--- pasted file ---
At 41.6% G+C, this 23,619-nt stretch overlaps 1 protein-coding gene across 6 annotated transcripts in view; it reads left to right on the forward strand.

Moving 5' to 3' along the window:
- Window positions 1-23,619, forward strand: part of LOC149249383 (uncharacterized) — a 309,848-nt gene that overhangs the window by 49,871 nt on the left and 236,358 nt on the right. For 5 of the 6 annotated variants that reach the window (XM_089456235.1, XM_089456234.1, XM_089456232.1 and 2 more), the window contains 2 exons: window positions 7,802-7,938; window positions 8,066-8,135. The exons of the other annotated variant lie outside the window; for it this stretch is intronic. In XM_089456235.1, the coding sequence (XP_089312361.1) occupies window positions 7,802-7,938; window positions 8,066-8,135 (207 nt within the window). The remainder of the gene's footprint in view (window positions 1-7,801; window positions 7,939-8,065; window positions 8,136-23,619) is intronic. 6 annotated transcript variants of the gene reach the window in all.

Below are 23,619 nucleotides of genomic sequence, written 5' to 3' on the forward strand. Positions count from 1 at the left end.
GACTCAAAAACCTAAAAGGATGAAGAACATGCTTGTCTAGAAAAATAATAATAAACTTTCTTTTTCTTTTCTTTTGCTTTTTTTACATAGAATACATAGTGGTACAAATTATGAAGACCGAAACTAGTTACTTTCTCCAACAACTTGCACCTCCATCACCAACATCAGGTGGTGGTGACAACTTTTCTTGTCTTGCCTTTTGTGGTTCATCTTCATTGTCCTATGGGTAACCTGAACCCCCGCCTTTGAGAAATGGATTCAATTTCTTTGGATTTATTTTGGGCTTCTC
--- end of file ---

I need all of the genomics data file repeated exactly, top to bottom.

At 41.6% G+C, this 23,619-nt stretch overlaps 1 protein-coding gene across 6 annotated transcripts in view; it reads left to right on the forward strand.

Moving 5' to 3' along the window:
- Window positions 1-23,619, forward strand: part of LOC149249383 (uncharacterized) — a 309,848-nt gene that overhangs the window by 49,871 nt on the left and 236,358 nt on the right. For 5 of the 6 annotated variants that reach the window (XM_089456235.1, XM_089456234.1, XM_089456232.1 and 2 more), the window contains 2 exons: window positions 7,802-7,938; window positions 8,066-8,135. The exons of the other annotated variant lie outside the window; for it this stretch is intronic. In XM_089456235.1, the coding sequence (XP_089312361.1) occupies window positions 7,802-7,938; window positions 8,066-8,135 (207 nt within the window). The remainder of the gene's footprint in view (window positions 1-7,801; window positions 7,939-8,065; window positions 8,136-23,619) is intronic. 6 annotated transcript variants of the gene reach the window in all.

Below are 23,619 nucleotides of genomic sequence, written 5' to 3' on the forward strand. Positions count from 1 at the left end.
GACTCAAAAACCTAAAAGGATGAAGAACATGCTTGTCTAGAAAAATAATAATAAACTTTCTTTTTCTTTTCTTTTGCTTTTTTTACATAGAATACATAGTGGTACAAATTATGAAGACCGAAACTAGTTACTTTCTCCAACAACTTGCACCTCCATCACCAACATCAGGTGGTGGTGACAACTTTTCTTGTCTTGCCTTTTGTGGTTCATCTTCATTGTCCTATGGGTAACCTGAACCCCCGCCTTTGAGAAATGGATTCAATTTCTTTGGATTTATTTTGGGCTTCTC